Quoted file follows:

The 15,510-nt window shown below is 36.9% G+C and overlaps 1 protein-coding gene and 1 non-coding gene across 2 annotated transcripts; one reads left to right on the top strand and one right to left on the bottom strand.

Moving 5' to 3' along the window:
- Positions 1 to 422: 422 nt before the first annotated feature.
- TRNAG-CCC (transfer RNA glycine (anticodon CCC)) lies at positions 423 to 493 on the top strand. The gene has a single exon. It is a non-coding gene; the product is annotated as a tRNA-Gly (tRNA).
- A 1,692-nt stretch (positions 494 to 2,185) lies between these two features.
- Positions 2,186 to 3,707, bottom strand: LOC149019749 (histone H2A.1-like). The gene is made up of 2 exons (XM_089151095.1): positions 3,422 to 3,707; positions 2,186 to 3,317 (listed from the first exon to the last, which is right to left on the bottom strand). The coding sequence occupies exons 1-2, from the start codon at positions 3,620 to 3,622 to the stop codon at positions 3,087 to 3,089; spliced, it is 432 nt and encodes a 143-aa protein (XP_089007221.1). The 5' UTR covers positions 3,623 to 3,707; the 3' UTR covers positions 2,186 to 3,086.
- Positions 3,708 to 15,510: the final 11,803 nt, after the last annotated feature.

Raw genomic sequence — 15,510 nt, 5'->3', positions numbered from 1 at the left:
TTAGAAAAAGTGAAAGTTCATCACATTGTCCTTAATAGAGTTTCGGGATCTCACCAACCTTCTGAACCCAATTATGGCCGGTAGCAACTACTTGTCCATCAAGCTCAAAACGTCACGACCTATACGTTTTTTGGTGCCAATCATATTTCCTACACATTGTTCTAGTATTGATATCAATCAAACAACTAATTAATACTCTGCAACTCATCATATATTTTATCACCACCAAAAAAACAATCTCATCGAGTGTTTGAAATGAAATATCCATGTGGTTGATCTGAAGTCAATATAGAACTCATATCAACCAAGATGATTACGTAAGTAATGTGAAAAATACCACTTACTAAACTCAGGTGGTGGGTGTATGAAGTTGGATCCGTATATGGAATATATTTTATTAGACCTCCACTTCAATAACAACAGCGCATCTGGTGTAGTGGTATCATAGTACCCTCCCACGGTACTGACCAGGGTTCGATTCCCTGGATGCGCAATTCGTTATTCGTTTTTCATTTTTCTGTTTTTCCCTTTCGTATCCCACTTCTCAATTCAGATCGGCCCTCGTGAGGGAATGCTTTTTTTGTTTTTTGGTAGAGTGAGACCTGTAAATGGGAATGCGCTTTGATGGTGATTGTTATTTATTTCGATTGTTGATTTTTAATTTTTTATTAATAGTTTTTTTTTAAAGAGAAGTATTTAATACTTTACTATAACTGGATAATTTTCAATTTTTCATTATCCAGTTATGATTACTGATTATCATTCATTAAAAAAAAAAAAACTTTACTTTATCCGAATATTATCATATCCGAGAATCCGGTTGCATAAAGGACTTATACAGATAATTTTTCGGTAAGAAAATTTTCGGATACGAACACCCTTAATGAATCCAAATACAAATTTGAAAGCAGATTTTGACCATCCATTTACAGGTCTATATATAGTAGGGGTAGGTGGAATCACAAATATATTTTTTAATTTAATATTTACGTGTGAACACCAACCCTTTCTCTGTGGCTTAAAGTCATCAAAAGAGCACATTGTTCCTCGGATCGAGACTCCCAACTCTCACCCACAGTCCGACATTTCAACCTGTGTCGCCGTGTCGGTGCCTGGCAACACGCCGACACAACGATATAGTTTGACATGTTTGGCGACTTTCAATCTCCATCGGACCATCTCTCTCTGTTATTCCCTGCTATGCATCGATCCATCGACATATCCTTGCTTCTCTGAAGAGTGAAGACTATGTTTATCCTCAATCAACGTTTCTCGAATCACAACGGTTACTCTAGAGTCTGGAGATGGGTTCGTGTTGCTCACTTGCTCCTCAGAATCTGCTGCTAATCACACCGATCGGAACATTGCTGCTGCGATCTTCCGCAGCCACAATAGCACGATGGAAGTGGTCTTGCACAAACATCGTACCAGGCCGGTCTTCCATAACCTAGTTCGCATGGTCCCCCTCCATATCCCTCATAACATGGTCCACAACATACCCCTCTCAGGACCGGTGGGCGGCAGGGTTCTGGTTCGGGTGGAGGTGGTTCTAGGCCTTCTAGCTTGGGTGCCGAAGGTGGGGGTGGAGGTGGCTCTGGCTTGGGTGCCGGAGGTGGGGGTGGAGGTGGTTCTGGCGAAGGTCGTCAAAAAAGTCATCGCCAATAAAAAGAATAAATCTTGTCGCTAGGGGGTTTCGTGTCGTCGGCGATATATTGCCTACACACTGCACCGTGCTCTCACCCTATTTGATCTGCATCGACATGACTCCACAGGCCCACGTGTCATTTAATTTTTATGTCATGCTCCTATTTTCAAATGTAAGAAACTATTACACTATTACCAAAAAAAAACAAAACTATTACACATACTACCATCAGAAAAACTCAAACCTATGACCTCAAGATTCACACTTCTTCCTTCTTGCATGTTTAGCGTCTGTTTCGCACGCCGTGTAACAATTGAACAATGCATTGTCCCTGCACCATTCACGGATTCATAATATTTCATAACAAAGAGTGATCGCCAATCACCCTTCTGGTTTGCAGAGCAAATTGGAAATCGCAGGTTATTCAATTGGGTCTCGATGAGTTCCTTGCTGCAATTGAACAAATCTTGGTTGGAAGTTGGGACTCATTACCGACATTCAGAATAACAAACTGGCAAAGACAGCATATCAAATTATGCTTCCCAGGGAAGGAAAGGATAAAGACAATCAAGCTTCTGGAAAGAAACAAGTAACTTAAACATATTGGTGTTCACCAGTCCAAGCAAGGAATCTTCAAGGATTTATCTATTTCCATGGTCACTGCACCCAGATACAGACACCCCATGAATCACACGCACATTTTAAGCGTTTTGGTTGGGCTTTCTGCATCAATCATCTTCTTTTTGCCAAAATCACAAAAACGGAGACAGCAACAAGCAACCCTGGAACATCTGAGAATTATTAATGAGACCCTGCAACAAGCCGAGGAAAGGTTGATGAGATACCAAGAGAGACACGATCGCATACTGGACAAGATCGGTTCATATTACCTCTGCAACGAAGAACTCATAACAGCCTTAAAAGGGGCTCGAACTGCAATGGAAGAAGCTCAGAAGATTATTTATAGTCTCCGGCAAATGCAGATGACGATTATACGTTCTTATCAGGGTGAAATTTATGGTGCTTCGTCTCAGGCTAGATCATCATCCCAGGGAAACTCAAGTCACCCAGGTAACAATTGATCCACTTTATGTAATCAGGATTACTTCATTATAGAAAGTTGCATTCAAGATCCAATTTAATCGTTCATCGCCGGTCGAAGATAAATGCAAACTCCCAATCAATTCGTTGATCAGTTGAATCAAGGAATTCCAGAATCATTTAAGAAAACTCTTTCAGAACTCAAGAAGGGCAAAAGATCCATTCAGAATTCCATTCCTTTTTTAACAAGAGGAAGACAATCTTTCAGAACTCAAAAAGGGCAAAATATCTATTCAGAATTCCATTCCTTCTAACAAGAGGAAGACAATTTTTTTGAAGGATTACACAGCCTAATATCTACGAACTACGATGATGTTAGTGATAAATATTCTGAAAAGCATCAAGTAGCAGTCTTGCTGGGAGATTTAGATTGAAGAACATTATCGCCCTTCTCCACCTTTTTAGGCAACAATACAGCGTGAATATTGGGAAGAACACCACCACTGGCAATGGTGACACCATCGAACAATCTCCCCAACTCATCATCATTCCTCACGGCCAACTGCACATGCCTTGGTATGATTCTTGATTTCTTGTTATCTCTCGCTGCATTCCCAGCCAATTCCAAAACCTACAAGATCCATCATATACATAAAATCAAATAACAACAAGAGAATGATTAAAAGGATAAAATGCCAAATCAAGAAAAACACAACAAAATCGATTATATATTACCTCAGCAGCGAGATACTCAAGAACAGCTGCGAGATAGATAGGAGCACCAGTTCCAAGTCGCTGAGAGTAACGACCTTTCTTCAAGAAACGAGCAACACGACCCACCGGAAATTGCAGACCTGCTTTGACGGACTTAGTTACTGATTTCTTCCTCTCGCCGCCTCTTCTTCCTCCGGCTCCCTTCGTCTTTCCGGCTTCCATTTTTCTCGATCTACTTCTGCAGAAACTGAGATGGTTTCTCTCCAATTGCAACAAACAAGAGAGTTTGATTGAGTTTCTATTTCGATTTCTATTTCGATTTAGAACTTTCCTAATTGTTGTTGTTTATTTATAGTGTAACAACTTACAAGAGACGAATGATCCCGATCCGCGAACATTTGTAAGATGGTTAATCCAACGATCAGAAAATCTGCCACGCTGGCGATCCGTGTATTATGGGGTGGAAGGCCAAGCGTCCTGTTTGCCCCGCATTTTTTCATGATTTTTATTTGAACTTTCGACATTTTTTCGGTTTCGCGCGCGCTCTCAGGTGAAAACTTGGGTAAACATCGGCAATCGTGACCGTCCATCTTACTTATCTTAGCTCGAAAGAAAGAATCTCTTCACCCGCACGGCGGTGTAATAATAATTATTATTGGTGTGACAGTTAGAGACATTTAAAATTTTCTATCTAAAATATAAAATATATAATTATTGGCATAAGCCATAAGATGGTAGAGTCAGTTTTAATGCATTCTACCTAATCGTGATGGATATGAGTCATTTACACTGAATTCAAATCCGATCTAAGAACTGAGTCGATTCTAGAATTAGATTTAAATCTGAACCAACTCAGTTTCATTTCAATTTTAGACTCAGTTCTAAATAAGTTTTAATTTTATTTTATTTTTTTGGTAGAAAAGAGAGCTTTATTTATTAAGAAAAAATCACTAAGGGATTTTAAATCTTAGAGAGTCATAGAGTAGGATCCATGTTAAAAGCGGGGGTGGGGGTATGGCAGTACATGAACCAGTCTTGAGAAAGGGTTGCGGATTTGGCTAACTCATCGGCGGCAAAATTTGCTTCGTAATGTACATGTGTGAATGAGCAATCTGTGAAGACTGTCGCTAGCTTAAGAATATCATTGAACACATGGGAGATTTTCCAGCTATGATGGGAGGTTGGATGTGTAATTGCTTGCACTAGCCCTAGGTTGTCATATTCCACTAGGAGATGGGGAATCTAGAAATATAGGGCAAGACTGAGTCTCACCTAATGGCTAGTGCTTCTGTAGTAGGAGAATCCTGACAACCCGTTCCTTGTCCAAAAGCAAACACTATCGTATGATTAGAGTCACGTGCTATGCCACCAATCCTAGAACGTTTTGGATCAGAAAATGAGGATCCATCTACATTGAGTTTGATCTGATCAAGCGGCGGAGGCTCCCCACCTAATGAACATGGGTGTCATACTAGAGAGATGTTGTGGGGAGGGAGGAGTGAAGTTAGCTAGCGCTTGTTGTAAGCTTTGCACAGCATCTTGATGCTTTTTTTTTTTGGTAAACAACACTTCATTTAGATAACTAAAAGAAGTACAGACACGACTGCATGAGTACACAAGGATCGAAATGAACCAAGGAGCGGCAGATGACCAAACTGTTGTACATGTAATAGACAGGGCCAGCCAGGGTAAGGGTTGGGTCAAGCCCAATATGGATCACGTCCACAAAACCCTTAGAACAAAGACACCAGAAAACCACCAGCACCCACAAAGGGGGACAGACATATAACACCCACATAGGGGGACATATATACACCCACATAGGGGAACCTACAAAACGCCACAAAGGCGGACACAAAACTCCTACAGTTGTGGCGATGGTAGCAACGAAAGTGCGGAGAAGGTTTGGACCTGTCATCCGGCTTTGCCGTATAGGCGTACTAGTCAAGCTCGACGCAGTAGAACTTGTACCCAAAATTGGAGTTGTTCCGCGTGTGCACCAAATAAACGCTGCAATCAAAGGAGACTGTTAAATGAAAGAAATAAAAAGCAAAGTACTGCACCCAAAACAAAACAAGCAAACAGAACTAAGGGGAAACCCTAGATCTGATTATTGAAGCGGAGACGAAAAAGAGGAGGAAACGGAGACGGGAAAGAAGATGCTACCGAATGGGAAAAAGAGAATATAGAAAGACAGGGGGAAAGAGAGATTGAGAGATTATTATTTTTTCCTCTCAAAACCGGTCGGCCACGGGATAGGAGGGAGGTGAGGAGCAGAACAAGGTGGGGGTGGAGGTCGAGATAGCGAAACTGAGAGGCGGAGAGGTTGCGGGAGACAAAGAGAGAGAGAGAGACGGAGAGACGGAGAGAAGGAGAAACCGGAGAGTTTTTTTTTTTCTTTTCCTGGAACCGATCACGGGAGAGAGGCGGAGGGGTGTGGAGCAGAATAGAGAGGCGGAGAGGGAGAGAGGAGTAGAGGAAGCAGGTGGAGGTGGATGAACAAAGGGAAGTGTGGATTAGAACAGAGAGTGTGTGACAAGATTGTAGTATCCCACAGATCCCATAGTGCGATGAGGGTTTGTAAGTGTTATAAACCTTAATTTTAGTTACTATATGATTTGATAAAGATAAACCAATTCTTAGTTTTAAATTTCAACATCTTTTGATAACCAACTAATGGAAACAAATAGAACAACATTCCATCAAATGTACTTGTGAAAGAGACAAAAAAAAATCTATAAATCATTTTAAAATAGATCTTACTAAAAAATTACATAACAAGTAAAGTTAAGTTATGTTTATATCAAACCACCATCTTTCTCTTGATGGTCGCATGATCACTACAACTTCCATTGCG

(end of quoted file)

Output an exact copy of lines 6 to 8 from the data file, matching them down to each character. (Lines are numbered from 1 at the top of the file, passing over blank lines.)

- Positions 2,186 to 3,707, bottom strand: LOC149019749 (histone H2A.1-like). The gene is made up of 2 exons (XM_089151095.1): positions 3,422 to 3,707; positions 2,186 to 3,317 (listed from the first exon to the last, which is right to left on the bottom strand). The coding sequence occupies exons 1-2, from the start codon at positions 3,620 to 3,622 to the stop codon at positions 3,087 to 3,089; spliced, it is 432 nt and encodes a 143-aa protein (XP_089007221.1). The 5' UTR covers positions 3,623 to 3,707; the 3' UTR covers positions 2,186 to 3,086.
- Positions 3,708 to 15,510: the final 11,803 nt, after the last annotated feature.

Raw genomic sequence — 15,510 nt, 5'->3', positions numbered from 1 at the left: